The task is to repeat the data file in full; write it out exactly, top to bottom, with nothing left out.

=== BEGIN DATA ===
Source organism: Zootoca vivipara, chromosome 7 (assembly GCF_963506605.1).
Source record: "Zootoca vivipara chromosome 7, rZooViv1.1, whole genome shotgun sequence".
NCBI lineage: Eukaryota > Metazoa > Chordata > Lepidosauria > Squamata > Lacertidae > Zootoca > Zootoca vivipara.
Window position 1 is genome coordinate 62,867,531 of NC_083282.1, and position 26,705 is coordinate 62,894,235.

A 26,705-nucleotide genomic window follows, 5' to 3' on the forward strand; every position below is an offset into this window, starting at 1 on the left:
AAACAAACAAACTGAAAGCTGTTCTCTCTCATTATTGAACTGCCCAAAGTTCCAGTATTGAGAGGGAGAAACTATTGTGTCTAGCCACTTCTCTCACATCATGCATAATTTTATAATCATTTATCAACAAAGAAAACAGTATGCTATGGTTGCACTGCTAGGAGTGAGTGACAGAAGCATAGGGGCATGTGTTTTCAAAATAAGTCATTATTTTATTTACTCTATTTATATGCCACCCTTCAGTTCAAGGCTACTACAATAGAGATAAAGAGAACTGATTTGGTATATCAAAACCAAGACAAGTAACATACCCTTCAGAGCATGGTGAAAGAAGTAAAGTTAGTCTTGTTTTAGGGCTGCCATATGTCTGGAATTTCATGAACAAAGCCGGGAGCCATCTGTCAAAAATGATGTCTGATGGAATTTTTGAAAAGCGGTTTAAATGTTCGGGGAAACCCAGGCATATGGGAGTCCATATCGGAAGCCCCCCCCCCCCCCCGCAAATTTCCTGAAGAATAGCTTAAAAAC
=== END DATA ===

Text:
Source organism: Zootoca vivipara, chromosome 7 (assembly GCF_963506605.1).
Source record: "Zootoca vivipara chromosome 7, rZooViv1.1, whole genome shotgun sequence".
NCBI lineage: Eukaryota > Metazoa > Chordata > Lepidosauria > Squamata > Lacertidae > Zootoca > Zootoca vivipara.
Window position 1 is genome coordinate 62,867,531 of NC_083282.1, and position 26,705 is coordinate 62,894,235.

A 26,705-nucleotide genomic window follows, 5' to 3' on the forward strand; every position below is an offset into this window, starting at 1 on the left:
AAACAAACAAACTGAAAGCTGTTCTCTCTCATTATTGAACTGCCCAAAGTTCCAGTATTGAGAGGGAGAAACTATTGTGTCTAGCCACTTCTCTCACATCATGCATAATTTTATAATCATTTATCAACAAAGAAAACAGTATGCTATGGTTGCACTGCTAGGAGTGAGTGACAGAAGCATAGGGGCATGTGTTTTCAAAATAAGTCATTATTTTATTTACTCTATTTATATGCCACCCTTCAGTTCAAGGCTACTACAATAGAGATAAAGAGAACTGATTTGGTATATCAAAACCAAGACAAGTAACATACCCTTCAGAGCATGGTGAAAGAAGTAAAGTTAGTCTTGTTTTAGGGCTGCCATATGTCTGGAATTTCATGAACAAAGCCGGGAGCCATCTGTCAAAAATGATGTCTGATGGAATTTTTGAAAAGCGGTTTAAATGTTCGGGGAAACCCAGGCATATGGGAGTCCATATCGGAAGCCCCCCCCCCCCCCCGCAAATTTCCTGAAGAATAGCTTAAAAAC